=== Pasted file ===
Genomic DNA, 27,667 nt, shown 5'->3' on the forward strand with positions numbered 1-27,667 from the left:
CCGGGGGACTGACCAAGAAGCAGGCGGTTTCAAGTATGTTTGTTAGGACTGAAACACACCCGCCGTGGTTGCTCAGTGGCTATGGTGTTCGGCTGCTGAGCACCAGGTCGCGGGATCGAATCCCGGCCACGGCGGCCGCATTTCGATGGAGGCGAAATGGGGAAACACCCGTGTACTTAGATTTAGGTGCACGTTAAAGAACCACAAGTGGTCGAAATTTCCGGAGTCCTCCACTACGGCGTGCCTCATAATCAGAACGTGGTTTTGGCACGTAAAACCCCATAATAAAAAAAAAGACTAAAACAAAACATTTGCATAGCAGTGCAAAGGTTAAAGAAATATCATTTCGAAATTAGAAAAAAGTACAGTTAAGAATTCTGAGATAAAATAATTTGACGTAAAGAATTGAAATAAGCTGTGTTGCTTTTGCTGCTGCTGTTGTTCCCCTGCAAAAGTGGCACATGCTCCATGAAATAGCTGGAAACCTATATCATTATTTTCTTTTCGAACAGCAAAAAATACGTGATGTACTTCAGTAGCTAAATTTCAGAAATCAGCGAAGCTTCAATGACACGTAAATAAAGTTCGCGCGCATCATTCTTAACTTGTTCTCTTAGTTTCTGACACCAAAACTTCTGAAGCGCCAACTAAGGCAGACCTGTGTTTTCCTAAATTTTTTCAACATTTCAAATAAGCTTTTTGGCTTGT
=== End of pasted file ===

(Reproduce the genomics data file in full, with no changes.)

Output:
Genomic DNA, 27,667 nt, shown 5'->3' on the forward strand with positions numbered 1-27,667 from the left:
CCGGGGGACTGACCAAGAAGCAGGCGGTTTCAAGTATGTTTGTTAGGACTGAAACACACCCGCCGTGGTTGCTCAGTGGCTATGGTGTTCGGCTGCTGAGCACCAGGTCGCGGGATCGAATCCCGGCCACGGCGGCCGCATTTCGATGGAGGCGAAATGGGGAAACACCCGTGTACTTAGATTTAGGTGCACGTTAAAGAACCACAAGTGGTCGAAATTTCCGGAGTCCTCCACTACGGCGTGCCTCATAATCAGAACGTGGTTTTGGCACGTAAAACCCCATAATAAAAAAAAAGACTAAAACAAAACATTTGCATAGCAGTGCAAAGGTTAAAGAAATATCATTTCGAAATTAGAAAAAAGTACAGTTAAGAATTCTGAGATAAAATAATTTGACGTAAAGAATTGAAATAAGCTGTGTTGCTTTTGCTGCTGCTGTTGTTCCCCTGCAAAAGTGGCACATGCTCCATGAAATAGCTGGAAACCTATATCATTATTTTCTTTTCGAACAGCAAAAAATACGTGATGTACTTCAGTAGCTAAATTTCAGAAATCAGCGAAGCTTCAATGACACGTAAATAAAGTTCGCGCGCATCATTCTTAACTTGTTCTCTTAGTTTCTGACACCAAAACTTCTGAAGCGCCAACTAAGGCAGACCTGTGTTTTCCTAAATTTTTTCAACATTTCAAATAAGCTTTTTGGCTTGT